Well, I'm sure I won't surprise anybody by answering, "not much" to the first question. But the second answer is much more important. It means that the Senators who really wanted to resist all change are beginning to see the writing on the wall, with respect to the threat to adopt new rules by majority vote in the next Congress. If you don't take the possibility that there are 51 votes available to adopt new rules by a simple majority vote next month, then you don't even bother coming up with a compromise alternative. So in that respect, kudos to those pushing for reform! It's a real pleasure to see Democrats organized enough to be able to get their way in the United States Senate, for a change!
But, if the votes are there, what good would a compromise proposal be, bipartisan or otherwise? The answer, of course, is that the votes haven't been cast yet, and Senators are still subject to persuasion. So it's absolutely within the realm of possibility that Senators may see something they prefer in the compromise proposal, as compared to what's been floated so far.
Given what's in the new proposal, though, I don't think that's terribly likely, nor do I think it's wise.
The first big difference between previous proposals and this one is that this would not actually change the standing rules of the Senate. Instead, it would create a "standing order of the Senate," designed to sunset with the 113th Congress. That by itself is not such a big deal. If adopted, it would be enforceable on the floor just like any of the standing rules. But remember that some of the reform-minded Senators are in this for more than just filibuster reform. Above and beyond that very important goal, they genuinely believe that Senators ought to vote directly on the adoption (or continuation) of their rules with some regularity, rather than simply assuming that they continue in force from one Congress to the next, as Rule V purports to be the case. Those Senators are not likely to be enamored of a compromise that drops this important aspect of rules reform.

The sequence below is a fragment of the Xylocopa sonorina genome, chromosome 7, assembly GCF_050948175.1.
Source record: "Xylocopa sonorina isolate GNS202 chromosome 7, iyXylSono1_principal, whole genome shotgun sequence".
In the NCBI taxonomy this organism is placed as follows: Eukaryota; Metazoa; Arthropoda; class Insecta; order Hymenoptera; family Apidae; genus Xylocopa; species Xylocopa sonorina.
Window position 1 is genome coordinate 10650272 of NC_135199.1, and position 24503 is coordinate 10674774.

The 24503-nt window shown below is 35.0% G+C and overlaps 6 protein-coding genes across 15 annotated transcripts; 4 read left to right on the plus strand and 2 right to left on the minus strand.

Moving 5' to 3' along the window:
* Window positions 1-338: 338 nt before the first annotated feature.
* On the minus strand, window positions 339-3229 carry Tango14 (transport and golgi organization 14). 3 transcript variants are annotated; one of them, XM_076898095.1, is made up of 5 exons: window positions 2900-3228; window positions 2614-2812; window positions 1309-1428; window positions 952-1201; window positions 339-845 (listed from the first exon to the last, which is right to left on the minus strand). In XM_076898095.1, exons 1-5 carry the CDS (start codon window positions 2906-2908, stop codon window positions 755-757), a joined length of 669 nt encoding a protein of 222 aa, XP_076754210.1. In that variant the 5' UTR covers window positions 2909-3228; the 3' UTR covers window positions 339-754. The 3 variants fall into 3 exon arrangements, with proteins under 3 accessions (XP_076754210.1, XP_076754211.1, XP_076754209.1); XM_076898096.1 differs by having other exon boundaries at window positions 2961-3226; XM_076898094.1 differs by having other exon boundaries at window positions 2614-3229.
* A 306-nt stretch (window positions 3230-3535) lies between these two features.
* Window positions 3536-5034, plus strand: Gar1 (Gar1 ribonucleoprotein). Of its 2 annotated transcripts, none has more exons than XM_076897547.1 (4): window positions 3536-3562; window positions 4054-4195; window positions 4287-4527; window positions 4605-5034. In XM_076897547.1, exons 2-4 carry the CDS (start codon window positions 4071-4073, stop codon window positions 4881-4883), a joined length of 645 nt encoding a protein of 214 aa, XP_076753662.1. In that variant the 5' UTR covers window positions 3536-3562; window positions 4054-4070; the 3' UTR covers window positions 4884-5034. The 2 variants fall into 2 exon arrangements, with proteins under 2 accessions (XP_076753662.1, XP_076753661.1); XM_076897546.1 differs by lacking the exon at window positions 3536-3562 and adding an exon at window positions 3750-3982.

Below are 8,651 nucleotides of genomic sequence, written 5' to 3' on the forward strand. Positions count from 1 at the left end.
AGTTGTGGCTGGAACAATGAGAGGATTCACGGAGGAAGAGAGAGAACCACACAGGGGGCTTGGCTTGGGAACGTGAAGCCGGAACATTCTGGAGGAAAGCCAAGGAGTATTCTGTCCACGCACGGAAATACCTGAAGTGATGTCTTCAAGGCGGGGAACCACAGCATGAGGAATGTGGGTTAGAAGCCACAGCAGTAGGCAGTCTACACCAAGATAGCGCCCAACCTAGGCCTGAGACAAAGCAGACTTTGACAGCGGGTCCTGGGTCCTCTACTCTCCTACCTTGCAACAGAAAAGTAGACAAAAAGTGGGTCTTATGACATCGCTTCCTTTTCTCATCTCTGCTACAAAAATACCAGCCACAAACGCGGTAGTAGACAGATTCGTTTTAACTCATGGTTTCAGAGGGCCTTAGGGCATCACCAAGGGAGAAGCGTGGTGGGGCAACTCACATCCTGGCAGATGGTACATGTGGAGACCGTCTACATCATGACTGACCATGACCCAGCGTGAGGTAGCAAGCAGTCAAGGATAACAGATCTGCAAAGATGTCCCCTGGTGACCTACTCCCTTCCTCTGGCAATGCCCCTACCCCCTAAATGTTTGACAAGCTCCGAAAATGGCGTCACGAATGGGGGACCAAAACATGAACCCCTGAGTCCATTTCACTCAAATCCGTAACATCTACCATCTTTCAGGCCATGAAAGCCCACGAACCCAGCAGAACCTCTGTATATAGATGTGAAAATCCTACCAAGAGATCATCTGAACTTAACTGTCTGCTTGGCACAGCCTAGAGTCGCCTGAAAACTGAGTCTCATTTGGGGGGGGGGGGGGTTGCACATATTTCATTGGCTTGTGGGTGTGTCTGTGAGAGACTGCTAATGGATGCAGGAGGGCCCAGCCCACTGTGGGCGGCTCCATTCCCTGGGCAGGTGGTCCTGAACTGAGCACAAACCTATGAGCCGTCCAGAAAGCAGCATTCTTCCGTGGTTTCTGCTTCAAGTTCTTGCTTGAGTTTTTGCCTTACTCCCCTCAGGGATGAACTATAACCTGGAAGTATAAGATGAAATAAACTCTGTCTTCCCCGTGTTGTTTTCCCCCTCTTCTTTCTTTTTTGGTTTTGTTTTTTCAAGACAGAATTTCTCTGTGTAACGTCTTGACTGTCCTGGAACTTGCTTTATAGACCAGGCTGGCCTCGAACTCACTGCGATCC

The second big difference is that standing orders of the Senate are either adopted by unanimous consent, or with the adoption of a resolution spelling out their terms. And while it's entirely possible that an agreement could be worked out by which the parties agree to allow it through by unanimous consent, I'd certainly have to take that as a sign that we got considerably less real reform than we might have been able to get if the reformers had been a little more aggressive. Of course, it's when you start moving into territory where some part of the proposal might actually draw objection that you realize that a compromise embodied in a resolution brought to the floor for a vote would be... subject to a filibuster.